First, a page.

Formula 1 brake supplier Brembo has outlined its planned activities for the 2021 season, which is due to get underway with the Bahrain Grand Prix, March 26-28. Significantly, the company will continue to limit its presence trackside, while making use of the Brembo Remote Garage. Introduced in 2020 at the company’s Curno headquarters, this facility was set up due to Covid-19 mitigation measures designed to minimize access to the track and prohibit contact between people belonging to different teams.
The facility features a full engineering staff with remote data access to supported teams, allowing Brembo specialists to monitor brake systems as a race unfolds and provide teams with insights into the condition and performance of their braking systems. The company says it wants to return to trackside operations as soon as possible, but the remote facility will remain operational as it has proved to be a useful addition to the Brembo support package.
In the area of brake system development, Brembo says the 2021 championship does not present significant changes compared with the 2020 season, given the freeze imposed on some components of the cars, including the braking system. For the 2021 championship, the company says the majority of the cars using its brakes will be fitted with 32mm-thick front discs and 28mm rears.
However, in 2022 the Formula 1 regulations will undergo substantial change. One of the most visible will be the transition to 18in wheels and tires. The increase from the current 13in size will create more space for the brake housing within the rim; thus, the regulations allow for larger brake discs.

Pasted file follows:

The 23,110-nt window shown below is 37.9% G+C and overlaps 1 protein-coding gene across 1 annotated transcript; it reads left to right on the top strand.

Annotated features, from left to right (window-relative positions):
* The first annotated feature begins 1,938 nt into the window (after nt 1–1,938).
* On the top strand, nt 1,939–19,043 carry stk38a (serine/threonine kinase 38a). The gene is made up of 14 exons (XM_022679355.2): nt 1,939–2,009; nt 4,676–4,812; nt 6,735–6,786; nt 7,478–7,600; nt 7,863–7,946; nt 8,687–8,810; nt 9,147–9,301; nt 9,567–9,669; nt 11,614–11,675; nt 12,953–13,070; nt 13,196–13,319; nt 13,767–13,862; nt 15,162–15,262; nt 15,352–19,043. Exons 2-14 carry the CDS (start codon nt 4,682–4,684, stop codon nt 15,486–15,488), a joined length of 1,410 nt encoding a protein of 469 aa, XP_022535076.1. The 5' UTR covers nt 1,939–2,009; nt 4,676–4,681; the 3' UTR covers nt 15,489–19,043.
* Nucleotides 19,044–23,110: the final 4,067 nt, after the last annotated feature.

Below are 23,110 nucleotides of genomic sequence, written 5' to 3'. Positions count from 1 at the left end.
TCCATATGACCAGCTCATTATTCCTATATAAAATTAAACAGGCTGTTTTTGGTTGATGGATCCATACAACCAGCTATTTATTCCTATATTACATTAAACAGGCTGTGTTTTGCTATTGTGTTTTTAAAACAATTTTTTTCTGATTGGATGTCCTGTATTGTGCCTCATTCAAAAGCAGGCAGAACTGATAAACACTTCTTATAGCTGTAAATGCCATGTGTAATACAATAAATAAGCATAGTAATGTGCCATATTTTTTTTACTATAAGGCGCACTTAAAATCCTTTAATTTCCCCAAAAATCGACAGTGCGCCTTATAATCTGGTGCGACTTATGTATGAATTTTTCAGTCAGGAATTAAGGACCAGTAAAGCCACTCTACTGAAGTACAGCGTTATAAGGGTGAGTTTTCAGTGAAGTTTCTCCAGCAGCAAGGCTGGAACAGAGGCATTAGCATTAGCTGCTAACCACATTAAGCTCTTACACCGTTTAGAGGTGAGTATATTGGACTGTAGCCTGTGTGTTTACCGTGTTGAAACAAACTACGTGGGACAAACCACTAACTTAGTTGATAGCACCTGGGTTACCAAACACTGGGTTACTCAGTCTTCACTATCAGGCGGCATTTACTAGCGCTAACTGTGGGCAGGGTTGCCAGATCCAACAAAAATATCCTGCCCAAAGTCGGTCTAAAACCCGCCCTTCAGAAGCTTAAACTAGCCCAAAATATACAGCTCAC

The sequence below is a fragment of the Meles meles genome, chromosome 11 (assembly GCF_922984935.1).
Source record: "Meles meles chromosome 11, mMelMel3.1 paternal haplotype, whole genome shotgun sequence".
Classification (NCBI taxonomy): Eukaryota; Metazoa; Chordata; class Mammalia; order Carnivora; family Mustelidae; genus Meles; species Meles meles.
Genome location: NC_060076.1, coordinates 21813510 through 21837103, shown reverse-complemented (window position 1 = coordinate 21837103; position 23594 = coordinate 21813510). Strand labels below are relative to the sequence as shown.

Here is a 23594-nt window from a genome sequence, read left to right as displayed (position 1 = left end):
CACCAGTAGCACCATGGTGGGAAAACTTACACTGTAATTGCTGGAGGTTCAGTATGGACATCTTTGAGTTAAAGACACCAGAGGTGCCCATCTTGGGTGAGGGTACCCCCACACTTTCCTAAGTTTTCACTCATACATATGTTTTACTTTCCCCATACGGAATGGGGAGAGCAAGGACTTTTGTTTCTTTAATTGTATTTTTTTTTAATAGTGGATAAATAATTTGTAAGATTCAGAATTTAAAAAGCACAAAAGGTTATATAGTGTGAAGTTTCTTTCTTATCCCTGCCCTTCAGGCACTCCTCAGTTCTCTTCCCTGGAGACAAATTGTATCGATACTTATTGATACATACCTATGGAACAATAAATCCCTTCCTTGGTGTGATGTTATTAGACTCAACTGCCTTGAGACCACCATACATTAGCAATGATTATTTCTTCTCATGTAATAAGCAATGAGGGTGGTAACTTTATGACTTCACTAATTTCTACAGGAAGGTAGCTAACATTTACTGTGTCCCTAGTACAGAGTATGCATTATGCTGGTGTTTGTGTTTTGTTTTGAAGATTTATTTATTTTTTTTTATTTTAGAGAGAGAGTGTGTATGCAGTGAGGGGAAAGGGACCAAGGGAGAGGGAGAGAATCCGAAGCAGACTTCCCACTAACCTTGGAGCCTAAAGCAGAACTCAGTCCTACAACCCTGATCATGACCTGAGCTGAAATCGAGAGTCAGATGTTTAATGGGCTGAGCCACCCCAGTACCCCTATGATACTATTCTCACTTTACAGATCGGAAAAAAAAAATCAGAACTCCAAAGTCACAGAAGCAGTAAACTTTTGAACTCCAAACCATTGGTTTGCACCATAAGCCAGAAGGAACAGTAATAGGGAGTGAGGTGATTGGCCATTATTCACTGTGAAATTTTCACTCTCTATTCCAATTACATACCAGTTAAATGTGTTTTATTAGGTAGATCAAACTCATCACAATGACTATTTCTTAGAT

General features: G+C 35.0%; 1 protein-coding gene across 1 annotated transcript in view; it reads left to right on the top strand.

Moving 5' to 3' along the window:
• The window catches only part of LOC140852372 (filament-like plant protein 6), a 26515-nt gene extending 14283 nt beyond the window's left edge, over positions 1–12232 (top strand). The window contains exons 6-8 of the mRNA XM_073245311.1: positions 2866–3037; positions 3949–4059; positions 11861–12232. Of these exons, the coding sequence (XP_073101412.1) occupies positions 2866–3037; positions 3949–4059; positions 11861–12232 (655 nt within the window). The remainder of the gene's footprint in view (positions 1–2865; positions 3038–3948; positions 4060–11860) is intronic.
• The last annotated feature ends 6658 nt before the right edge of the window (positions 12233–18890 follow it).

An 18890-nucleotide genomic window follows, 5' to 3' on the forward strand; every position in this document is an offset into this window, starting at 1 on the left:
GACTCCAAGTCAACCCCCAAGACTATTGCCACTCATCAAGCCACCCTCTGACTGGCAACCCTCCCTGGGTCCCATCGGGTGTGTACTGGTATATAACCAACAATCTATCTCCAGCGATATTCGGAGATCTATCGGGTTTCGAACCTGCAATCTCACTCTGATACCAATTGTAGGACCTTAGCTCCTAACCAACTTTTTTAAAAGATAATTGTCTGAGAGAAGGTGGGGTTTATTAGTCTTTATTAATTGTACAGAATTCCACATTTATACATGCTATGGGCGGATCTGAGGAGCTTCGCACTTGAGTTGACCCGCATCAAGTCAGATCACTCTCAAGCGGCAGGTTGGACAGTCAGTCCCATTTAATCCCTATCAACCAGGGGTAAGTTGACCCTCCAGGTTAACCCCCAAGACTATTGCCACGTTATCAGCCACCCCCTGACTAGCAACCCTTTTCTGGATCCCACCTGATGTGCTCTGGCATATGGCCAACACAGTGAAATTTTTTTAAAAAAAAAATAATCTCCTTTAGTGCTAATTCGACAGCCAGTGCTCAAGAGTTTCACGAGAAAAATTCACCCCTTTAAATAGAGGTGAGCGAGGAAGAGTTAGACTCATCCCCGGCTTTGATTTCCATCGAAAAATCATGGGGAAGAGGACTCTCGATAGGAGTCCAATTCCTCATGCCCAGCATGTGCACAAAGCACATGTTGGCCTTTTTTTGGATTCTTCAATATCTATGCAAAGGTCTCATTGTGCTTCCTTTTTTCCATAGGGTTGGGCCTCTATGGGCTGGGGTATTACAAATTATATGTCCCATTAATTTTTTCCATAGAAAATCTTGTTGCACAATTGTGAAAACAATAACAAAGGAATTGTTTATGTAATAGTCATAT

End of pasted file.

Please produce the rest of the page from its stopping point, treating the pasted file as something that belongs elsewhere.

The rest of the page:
The external diameter of the carbon discs will go from the current 278mm to a maximum of 330mm, with an unchanged maximum thickness remaining at 32mm. Teams will only be permitted a single set of discs and pads – consisting of four discs and eight pads between the front and rear axles – for each GP, which Brembo says will present a challenge in terms of friction material development, specifically balancing the needs of durability with initial bite and braking progression. With an increase in the effective radius, the company says it will also have to review the architecture of the discs as well as the geometry of its calipers, pads and brake-by-wire pumps.
The regulation will also affect the freedom Brembo’s engineers have when it comes to disc cooling. Cooling holes through the disc will be required to have a minimum diameter of 3mm, whereas currently there is no minimum limit imposed by regulations. This means that for the same disc thickness as currently used, fewer cooling holes can be accommodated, reducing the cooling capacity. Currently, Brembo’s very high cooling capacity discs each feature 1,480 holes, arranged in seven rows, with its medium cooling disc only having 800 in four rows.